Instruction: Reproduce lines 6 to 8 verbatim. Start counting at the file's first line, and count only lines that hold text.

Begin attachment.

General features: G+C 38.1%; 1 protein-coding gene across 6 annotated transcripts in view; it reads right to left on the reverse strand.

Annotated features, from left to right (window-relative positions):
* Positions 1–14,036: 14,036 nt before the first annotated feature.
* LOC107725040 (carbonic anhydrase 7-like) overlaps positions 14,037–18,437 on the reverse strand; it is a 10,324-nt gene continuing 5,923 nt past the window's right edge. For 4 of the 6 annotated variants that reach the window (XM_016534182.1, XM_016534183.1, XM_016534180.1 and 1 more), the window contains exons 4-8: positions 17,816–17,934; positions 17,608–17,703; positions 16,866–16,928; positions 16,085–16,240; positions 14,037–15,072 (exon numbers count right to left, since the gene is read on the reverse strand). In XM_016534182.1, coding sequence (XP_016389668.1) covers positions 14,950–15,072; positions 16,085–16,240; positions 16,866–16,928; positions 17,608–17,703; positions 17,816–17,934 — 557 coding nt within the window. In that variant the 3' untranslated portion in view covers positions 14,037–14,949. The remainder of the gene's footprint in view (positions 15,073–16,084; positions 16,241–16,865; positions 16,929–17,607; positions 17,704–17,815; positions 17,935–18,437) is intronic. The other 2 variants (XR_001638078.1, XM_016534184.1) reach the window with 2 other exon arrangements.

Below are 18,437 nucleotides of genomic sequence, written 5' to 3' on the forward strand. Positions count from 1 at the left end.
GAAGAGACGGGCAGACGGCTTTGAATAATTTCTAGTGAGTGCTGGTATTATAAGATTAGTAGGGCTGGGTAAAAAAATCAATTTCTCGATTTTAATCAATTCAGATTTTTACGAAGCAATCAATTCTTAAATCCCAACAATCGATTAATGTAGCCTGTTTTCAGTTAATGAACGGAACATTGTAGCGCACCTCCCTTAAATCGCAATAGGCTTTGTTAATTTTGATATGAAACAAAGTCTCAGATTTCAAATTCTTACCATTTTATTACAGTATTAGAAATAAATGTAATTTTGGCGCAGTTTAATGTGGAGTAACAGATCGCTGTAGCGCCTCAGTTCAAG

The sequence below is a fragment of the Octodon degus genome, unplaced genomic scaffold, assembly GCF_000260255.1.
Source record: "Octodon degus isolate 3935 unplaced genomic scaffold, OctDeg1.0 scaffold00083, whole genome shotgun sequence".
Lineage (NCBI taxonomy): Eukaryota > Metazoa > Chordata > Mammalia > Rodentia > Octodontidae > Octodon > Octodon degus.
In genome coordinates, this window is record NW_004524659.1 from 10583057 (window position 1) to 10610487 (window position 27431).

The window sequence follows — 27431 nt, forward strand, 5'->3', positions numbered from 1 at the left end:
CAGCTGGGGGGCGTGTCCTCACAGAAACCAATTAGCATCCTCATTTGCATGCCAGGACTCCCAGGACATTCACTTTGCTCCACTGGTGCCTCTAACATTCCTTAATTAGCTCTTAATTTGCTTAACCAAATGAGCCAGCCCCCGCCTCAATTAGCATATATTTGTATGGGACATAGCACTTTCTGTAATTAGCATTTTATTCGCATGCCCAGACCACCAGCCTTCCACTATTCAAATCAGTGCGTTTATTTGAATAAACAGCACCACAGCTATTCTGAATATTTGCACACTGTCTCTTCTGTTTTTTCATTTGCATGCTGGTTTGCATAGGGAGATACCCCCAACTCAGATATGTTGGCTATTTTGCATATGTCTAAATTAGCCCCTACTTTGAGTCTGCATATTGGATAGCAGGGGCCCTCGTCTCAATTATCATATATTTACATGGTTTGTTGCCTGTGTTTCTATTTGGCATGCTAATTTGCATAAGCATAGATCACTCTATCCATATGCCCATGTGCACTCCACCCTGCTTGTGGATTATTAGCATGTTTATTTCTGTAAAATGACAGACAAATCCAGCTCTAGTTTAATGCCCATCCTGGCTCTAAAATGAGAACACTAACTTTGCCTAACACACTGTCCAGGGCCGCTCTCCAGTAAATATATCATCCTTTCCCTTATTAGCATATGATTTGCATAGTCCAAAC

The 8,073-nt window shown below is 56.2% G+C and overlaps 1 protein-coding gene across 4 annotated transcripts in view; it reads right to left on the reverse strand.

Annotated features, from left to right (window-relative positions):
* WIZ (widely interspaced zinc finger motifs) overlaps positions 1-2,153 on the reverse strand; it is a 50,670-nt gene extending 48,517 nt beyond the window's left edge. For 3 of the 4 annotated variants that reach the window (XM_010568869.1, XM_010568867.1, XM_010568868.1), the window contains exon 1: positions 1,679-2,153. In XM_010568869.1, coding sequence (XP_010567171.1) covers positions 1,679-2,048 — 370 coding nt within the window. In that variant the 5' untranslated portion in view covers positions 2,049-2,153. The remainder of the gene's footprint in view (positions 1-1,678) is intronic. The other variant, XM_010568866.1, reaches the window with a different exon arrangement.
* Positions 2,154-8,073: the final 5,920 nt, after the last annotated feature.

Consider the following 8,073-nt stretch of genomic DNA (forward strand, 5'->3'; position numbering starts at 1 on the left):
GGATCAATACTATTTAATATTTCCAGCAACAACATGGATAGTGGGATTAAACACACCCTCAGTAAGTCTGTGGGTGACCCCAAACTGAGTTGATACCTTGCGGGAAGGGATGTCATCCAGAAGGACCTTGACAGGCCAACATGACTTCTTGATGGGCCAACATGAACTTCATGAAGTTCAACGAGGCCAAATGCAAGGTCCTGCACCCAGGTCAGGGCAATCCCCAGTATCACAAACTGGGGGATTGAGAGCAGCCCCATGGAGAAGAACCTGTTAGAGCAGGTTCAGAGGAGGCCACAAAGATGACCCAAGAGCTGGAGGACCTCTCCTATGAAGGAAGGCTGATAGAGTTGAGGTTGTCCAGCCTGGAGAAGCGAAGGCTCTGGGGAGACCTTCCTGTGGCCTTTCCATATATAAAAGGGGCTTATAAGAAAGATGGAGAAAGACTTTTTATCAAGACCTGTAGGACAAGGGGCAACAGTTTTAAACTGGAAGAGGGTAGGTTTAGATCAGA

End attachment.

GAAGAGACGGGCAGACGGCTTTGAATAATTTCTAGTGAGTGCTGGTATTATAAGATTAGTAGGGCTGGGTAAAAAAATCAATTTCTCGATTTTAATCAATTCAGATTTTTACGAAGCAATCAATTCTTAAATCCCAACAATCGATTAATGTAGCCTGTTTTCAGTTAATGAACGGAACATTGTAGCGCACCTCCCTTAAATCGCAATAGGCTTTGTTAATTTTGATATGAAACAAAGTCTCAGATTTCAAATTCTTACCATTTTATTACAGTATTAGAAATAAATGTAATTTTGGCGCAGTTTAATGTGGAGTAACAGATCGCTGTAGCGCCTCAGTTCAAG

The sequence below is a fragment of the Octodon degus genome, unplaced genomic scaffold, assembly GCF_000260255.1.
Source record: "Octodon degus isolate 3935 unplaced genomic scaffold, OctDeg1.0 scaffold00083, whole genome shotgun sequence".